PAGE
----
Drizzle (image processing)

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Drizzle (or DRIZZLE) is a digital image processing method for the linear reconstruction of undersampled images. The method is normally used for the combination of astronomical images and was originally developed for the Hubble Deep Field observations made by the Hubble Space Telescope. The algorithm, known as variable-pixel linear reconstruction, or informally as "Drizzle", preserves photometry and resolution, can weight input images according to the statistical significance of each pixel, and removes the effects of geometric distortion on both image shape and photometry. In addition, it is possible to use drizzling to combine dithered images in the presence of cosmic rays.

Drizzling is commonly used by amateur astrophotographers, particularly for processing large amounts of planetary image data (typically several thousand frames), drizzling in astrophotography applications can also be used to recover higher resolution stills from terrestrial video recordings.[1] According to astrophotographer David Ratledge, "Results using the DRIZZLE command can be spectacular with amateur instruments."[2]


Camera optics generally introduce geometric distortion of images. Undersampled images are, for example, common in astronomy because instrument designers are frequently forced to choose between properly sampling a small field of view and undersampling a larger field. This is a particular problem for the Hubble Space Telescope (HST), where the corrected optics may provide superb resolution, but the detectors are only able to take full advantage of the full resolving power of the telescope over a limited field of view. Fortunately, much of the information lost to undersampling can be restored. The most commonly used of these techniques are shift-and-add and interlacing.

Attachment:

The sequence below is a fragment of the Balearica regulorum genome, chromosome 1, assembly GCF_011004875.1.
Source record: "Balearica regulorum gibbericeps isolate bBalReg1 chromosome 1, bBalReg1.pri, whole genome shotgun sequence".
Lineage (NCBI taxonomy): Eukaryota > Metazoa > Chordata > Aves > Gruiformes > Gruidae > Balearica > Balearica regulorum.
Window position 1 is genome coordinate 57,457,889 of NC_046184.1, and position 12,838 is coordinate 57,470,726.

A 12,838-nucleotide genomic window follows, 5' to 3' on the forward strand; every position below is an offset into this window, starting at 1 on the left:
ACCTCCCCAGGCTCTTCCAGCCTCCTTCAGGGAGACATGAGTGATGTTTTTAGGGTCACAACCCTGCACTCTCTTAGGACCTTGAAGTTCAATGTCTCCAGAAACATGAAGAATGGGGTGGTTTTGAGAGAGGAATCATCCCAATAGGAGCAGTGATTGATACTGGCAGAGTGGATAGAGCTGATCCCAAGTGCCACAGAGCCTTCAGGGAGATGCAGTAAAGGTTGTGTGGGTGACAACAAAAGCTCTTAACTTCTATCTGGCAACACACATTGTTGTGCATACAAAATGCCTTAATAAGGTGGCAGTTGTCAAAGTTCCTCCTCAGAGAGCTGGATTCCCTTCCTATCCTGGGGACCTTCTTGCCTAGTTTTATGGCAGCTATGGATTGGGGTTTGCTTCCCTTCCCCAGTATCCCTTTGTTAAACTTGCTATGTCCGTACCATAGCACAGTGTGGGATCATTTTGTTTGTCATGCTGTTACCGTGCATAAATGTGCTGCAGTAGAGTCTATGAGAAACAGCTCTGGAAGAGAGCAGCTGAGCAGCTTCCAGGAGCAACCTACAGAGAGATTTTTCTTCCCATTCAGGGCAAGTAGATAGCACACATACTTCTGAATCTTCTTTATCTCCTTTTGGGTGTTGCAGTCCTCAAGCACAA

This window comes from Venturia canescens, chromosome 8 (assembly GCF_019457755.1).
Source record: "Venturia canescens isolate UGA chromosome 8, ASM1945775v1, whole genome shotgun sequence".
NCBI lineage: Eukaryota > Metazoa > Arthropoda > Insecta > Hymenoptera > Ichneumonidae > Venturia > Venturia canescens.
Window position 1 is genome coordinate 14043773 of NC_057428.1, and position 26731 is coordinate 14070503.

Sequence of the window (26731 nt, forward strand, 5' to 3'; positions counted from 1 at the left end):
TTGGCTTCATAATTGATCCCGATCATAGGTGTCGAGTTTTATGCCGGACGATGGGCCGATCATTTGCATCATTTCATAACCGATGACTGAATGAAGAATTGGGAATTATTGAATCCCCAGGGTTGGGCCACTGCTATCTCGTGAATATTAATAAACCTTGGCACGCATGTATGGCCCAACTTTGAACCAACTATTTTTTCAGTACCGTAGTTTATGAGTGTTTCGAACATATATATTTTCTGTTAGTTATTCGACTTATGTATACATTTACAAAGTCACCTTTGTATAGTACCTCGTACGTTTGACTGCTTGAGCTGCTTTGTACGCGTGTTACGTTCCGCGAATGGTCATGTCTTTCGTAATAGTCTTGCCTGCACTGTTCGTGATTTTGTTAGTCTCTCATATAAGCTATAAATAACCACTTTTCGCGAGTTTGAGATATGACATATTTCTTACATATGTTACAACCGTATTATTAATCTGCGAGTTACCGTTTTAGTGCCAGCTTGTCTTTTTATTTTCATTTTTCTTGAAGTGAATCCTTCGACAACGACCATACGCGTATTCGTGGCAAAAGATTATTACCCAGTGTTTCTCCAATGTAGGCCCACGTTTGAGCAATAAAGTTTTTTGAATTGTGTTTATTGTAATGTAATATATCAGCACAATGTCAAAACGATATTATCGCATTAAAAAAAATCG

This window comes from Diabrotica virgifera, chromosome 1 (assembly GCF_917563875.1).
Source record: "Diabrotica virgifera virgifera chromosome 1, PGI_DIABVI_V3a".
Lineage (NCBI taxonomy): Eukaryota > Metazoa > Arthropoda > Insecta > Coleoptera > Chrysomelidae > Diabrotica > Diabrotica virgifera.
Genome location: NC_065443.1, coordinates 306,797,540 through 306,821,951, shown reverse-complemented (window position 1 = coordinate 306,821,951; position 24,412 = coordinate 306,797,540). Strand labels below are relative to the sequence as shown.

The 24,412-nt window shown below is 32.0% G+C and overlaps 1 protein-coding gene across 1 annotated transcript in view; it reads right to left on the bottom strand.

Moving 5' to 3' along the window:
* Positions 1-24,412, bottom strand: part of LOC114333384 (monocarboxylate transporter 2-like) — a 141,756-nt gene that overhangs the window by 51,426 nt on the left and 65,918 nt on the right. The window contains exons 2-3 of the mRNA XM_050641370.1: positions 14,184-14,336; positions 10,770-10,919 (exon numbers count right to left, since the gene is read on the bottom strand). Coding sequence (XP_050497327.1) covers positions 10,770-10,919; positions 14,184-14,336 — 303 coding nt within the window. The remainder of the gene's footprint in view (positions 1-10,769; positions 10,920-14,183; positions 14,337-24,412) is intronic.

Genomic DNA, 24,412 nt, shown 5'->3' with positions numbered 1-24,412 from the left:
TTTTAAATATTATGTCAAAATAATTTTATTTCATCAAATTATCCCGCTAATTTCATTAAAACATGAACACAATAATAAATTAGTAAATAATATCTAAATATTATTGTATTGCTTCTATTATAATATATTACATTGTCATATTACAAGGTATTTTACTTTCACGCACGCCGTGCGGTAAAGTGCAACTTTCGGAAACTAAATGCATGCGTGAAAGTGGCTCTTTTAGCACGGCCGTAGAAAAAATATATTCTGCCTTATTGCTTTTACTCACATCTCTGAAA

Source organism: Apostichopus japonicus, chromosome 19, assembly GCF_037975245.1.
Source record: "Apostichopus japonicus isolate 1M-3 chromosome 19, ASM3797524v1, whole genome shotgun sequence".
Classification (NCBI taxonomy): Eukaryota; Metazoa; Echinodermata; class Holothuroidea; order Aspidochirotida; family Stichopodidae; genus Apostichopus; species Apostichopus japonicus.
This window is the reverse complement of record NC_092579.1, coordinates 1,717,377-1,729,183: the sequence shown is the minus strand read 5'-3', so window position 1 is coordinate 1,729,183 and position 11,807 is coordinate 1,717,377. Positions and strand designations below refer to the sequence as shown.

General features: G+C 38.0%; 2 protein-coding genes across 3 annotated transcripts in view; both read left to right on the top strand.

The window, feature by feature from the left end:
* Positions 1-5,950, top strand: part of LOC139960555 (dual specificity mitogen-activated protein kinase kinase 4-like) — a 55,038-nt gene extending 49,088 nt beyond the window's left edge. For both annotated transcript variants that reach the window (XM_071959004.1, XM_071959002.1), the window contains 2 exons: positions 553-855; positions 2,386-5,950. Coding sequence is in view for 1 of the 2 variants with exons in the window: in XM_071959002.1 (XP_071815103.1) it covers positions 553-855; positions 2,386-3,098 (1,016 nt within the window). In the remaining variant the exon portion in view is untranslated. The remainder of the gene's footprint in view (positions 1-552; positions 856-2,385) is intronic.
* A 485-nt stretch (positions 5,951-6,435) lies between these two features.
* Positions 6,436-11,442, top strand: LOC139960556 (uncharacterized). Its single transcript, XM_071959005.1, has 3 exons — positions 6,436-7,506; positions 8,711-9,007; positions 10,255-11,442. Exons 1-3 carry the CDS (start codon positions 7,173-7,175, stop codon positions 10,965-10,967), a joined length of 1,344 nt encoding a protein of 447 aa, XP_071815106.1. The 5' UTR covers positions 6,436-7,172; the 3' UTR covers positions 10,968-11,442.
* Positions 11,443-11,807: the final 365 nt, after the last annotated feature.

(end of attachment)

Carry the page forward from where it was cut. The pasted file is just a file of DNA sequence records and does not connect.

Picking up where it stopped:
Drizzle was originally developed to combine the dithered images of the Hubble Deep Field North and has since been widely used for the combination of dithered images from both HST's cameras and those on other telescopes. Drizzle has the versatility of shift-and-add, yet largely maintains the resolution and independent noise statistics of interlacing. Drizzle has the advantage of being able to handle images with essentially arbitrary shifts, rotations, and geometric distortion and, when given input images with proper associated weight maps, creates an optimal statistically summed image. Drizzle also naturally handles images with "missing" data, due, for instance, to corruption by cosmic rays or detector defects.

Originally packaged with the Space Telescope Science Data Analysis System (STSDAS) package in the now depreciated IRAF, Drizzle (now called MultiDrizzle) is freely available in the Drizzlepac Python package.[3] In addition to Drizzle, a number of ancillary tasks that assist in the combination of Hubble Space Telescope imaging data are available as part of the Drizzlepac package. Detailed descriptions of the process and tutorials are provided in the Drizzlepac Handbook.[4]

Drizzle was developed as a collaboration between the Space Telescope Science Institute and the Space Telescope European Coordinating Facility.


  1. ^ "Enhance! – AutoStakkert!". 25 January 2013.
  2. ^ David Ratledge (2005). Digital Astrophotography: The State Of The Art. Springer. ISBN 1-85233-734-6.
  3. ^ "DrizzlePac".
  4. ^ "The DrizzlePac Handbook - HST User Documentation".

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